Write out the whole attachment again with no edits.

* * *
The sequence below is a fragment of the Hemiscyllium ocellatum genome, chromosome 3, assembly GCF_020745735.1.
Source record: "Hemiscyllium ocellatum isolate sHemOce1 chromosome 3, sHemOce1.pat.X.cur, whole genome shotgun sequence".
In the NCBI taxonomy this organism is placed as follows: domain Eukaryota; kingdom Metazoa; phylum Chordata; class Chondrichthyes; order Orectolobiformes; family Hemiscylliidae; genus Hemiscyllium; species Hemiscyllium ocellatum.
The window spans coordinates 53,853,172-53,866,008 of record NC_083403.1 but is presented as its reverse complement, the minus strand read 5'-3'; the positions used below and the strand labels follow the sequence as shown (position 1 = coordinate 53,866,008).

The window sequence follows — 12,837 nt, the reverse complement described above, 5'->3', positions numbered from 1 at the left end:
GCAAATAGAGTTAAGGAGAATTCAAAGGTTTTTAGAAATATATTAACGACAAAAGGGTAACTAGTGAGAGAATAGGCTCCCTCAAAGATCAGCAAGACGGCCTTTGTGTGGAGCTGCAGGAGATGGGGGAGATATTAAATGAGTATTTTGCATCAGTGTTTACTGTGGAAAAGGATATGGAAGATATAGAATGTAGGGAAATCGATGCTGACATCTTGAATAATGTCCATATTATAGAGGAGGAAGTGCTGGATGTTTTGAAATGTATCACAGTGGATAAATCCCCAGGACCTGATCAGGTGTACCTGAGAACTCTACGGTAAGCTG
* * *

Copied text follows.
The sequence below is a fragment of the Hemiscyllium ocellatum genome, chromosome 3, assembly GCF_020745735.1.
Source record: "Hemiscyllium ocellatum isolate sHemOce1 chromosome 3, sHemOce1.pat.X.cur, whole genome shotgun sequence".
In the NCBI taxonomy this organism is placed as follows: domain Eukaryota; kingdom Metazoa; phylum Chordata; class Chondrichthyes; order Orectolobiformes; family Hemiscylliidae; genus Hemiscyllium; species Hemiscyllium ocellatum.
The window spans coordinates 53,853,172-53,866,008 of record NC_083403.1 but is presented as its reverse complement, the minus strand read 5'-3'; the positions used below and the strand labels follow the sequence as shown (position 1 = coordinate 53,866,008).

The window sequence follows — 12,837 nt, the reverse complement described above, 5'->3', positions numbered from 1 at the left end:
GCAAATAGAGTTAAGGAGAATTCAAAGGTTTTTAGAAATATATTAACGACAAAAGGGTAACTAGTGAGAGAATAGGCTCCCTCAAAGATCAGCAAGACGGCCTTTGTGTGGAGCTGCAGGAGATGGGGGAGATATTAAATGAGTATTTTGCATCAGTGTTTACTGTGGAAAAGGATATGGAAGATATAGAATGTAGGGAAATCGATGCTGACATCTTGAATAATGTCCATATTATAGAGGAGGAAGTGCTGGATGTTTTGAAATGTATCACAGTGGATAAATCCCCAGGACCTGATCAGGTGTACCTGAGAACTCTACGGTAAGCTG